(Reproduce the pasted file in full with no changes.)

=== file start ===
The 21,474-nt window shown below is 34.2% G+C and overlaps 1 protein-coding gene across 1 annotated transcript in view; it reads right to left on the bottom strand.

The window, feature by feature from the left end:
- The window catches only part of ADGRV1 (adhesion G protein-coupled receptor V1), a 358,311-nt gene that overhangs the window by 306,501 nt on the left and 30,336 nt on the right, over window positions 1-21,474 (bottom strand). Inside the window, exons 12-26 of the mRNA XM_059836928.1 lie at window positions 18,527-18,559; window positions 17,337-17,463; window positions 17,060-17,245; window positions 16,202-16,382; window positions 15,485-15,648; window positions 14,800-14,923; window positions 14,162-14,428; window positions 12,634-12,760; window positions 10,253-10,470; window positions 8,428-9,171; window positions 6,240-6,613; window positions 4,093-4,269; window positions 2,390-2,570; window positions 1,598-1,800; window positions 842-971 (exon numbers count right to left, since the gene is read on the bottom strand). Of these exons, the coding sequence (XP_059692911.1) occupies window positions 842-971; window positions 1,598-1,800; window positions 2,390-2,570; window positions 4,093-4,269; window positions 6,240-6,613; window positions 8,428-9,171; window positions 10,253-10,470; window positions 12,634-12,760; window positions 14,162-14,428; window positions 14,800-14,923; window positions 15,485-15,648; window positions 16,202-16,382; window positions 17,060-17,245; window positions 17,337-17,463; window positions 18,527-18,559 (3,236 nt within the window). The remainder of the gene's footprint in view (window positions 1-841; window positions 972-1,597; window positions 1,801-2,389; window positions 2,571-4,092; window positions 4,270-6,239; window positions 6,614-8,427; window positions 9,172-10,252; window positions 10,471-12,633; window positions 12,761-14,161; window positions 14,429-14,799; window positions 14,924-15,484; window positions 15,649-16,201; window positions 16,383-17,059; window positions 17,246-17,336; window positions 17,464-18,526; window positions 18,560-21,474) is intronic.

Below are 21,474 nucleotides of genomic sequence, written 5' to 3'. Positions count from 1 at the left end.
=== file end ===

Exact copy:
The 21,474-nt window shown below is 34.2% G+C and overlaps 1 protein-coding gene across 1 annotated transcript in view; it reads right to left on the bottom strand.

The window, feature by feature from the left end:
- The window catches only part of ADGRV1 (adhesion G protein-coupled receptor V1), a 358,311-nt gene that overhangs the window by 306,501 nt on the left and 30,336 nt on the right, over window positions 1-21,474 (bottom strand). Inside the window, exons 12-26 of the mRNA XM_059836928.1 lie at window positions 18,527-18,559; window positions 17,337-17,463; window positions 17,060-17,245; window positions 16,202-16,382; window positions 15,485-15,648; window positions 14,800-14,923; window positions 14,162-14,428; window positions 12,634-12,760; window positions 10,253-10,470; window positions 8,428-9,171; window positions 6,240-6,613; window positions 4,093-4,269; window positions 2,390-2,570; window positions 1,598-1,800; window positions 842-971 (exon numbers count right to left, since the gene is read on the bottom strand). Of these exons, the coding sequence (XP_059692911.1) occupies window positions 842-971; window positions 1,598-1,800; window positions 2,390-2,570; window positions 4,093-4,269; window positions 6,240-6,613; window positions 8,428-9,171; window positions 10,253-10,470; window positions 12,634-12,760; window positions 14,162-14,428; window positions 14,800-14,923; window positions 15,485-15,648; window positions 16,202-16,382; window positions 17,060-17,245; window positions 17,337-17,463; window positions 18,527-18,559 (3,236 nt within the window). The remainder of the gene's footprint in view (window positions 1-841; window positions 972-1,597; window positions 1,801-2,389; window positions 2,571-4,092; window positions 4,270-6,239; window positions 6,614-8,427; window positions 9,172-10,252; window positions 10,471-12,633; window positions 12,761-14,161; window positions 14,429-14,799; window positions 14,924-15,484; window positions 15,649-16,201; window positions 16,383-17,059; window positions 17,246-17,336; window positions 17,464-18,526; window positions 18,560-21,474) is intronic.

Below are 21,474 nucleotides of genomic sequence, written 5' to 3'. Positions count from 1 at the left end.